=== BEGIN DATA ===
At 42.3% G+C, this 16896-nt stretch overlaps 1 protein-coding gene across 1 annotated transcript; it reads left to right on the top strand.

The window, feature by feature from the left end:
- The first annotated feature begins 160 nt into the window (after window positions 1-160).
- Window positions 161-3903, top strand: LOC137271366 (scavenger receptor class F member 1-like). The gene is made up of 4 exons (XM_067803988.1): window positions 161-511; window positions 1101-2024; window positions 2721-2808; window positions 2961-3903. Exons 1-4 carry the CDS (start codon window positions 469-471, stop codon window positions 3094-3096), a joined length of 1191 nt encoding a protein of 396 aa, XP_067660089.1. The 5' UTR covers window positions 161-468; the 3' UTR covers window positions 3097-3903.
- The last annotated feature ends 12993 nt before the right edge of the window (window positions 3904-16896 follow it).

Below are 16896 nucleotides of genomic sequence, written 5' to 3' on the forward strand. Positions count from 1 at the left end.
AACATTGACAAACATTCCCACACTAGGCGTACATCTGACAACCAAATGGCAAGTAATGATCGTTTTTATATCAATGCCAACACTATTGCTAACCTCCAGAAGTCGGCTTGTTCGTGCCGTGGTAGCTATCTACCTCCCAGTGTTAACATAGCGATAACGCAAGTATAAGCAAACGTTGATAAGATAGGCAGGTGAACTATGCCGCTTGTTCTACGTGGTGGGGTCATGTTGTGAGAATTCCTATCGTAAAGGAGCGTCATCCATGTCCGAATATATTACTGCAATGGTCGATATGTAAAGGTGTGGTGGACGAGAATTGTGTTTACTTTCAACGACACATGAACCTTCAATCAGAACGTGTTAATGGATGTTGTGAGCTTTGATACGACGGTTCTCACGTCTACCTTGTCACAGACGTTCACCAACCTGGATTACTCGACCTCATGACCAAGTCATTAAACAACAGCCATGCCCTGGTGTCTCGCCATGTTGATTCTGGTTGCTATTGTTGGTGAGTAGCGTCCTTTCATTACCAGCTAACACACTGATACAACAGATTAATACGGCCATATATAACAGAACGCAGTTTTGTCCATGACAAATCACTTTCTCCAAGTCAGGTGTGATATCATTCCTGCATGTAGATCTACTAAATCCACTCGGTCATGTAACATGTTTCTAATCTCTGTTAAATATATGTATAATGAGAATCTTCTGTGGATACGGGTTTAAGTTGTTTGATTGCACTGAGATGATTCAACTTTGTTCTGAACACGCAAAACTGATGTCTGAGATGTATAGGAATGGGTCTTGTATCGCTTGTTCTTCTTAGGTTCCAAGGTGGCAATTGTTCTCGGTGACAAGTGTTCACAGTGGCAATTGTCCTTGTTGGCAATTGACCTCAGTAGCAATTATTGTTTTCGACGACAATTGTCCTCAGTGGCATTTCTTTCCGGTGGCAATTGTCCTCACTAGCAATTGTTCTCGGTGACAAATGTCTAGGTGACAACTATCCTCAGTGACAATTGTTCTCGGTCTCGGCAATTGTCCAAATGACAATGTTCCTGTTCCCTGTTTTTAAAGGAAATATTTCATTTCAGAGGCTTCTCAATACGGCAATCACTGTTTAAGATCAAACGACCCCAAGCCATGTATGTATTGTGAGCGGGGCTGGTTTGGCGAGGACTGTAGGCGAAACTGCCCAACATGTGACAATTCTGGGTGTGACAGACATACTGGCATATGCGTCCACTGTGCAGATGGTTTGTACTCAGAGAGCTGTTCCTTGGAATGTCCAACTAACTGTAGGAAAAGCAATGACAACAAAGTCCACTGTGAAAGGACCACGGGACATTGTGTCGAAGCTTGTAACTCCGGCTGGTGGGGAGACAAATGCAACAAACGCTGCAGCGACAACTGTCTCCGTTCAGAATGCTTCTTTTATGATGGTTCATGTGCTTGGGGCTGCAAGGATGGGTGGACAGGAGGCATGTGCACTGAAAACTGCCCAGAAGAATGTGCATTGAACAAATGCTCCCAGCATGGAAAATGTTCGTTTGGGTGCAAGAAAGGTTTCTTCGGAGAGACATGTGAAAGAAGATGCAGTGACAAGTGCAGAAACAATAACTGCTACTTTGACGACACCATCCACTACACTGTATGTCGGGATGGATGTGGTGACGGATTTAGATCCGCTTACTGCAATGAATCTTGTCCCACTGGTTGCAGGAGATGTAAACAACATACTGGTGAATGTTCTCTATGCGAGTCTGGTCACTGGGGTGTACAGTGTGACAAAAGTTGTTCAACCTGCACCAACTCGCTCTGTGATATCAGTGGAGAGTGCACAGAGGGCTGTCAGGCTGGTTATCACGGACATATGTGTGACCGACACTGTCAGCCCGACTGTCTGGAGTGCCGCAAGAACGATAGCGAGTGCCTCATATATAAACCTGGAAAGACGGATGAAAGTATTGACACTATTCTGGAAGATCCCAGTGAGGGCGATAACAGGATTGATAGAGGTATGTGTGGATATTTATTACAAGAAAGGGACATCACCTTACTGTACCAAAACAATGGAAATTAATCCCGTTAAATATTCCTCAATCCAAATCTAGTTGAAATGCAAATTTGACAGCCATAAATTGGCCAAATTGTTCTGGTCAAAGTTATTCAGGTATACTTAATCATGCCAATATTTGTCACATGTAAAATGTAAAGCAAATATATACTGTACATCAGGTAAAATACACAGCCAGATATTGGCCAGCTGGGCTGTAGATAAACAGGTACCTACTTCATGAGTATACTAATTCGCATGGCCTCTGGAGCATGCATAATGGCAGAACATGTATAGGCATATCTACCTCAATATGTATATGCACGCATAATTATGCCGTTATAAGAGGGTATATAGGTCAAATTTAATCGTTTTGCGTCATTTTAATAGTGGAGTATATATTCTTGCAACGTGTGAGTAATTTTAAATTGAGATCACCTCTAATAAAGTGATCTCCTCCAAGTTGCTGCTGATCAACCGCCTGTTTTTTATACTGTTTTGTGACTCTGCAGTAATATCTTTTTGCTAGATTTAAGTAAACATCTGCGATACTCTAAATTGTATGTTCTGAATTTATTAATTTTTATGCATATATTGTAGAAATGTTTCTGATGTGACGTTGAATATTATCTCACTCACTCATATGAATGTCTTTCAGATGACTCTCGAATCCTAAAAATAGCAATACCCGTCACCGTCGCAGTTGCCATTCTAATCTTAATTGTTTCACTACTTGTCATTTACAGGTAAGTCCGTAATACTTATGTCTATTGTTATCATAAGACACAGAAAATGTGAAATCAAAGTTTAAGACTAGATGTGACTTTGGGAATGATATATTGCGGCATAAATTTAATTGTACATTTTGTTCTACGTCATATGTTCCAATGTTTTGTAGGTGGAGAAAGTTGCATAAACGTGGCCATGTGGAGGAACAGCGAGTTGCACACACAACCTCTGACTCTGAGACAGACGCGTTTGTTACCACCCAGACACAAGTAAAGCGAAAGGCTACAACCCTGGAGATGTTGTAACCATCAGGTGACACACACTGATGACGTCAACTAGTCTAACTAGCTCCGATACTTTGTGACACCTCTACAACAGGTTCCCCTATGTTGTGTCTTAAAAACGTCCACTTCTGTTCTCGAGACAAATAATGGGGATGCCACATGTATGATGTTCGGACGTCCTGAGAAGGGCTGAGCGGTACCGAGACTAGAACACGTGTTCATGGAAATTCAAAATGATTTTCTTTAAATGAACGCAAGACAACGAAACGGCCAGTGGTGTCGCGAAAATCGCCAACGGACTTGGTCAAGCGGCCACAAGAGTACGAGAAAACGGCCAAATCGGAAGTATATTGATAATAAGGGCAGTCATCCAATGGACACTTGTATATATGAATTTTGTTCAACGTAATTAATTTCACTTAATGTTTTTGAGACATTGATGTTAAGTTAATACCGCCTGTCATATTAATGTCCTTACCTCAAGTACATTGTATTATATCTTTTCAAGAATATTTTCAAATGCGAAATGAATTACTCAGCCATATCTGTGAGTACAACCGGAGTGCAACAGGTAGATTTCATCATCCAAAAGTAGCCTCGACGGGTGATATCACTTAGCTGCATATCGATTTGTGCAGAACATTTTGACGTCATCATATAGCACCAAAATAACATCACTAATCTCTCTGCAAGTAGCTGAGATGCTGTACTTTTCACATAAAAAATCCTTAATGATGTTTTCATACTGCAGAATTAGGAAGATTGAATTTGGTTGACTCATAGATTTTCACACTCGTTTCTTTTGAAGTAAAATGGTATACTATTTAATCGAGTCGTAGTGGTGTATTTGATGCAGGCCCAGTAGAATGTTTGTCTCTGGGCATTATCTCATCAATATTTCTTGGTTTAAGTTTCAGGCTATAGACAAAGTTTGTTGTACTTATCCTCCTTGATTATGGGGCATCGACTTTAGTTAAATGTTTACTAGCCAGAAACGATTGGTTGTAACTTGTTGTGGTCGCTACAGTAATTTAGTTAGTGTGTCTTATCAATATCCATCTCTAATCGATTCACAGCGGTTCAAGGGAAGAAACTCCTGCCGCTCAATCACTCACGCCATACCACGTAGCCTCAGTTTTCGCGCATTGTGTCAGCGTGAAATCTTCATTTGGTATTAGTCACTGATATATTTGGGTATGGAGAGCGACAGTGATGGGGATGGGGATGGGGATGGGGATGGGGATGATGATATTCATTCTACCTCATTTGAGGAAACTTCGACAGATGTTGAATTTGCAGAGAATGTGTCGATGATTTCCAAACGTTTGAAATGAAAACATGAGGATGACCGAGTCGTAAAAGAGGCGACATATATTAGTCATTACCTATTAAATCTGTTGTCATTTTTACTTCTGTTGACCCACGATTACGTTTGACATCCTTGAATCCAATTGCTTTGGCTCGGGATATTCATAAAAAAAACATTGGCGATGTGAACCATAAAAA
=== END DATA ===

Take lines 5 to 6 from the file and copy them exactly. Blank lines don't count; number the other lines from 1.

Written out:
- The last annotated feature ends 12993 nt before the right edge of the window (window positions 3904-16896 follow it).

Below are 16896 nucleotides of genomic sequence, written 5' to 3' on the forward strand. Positions count from 1 at the left end.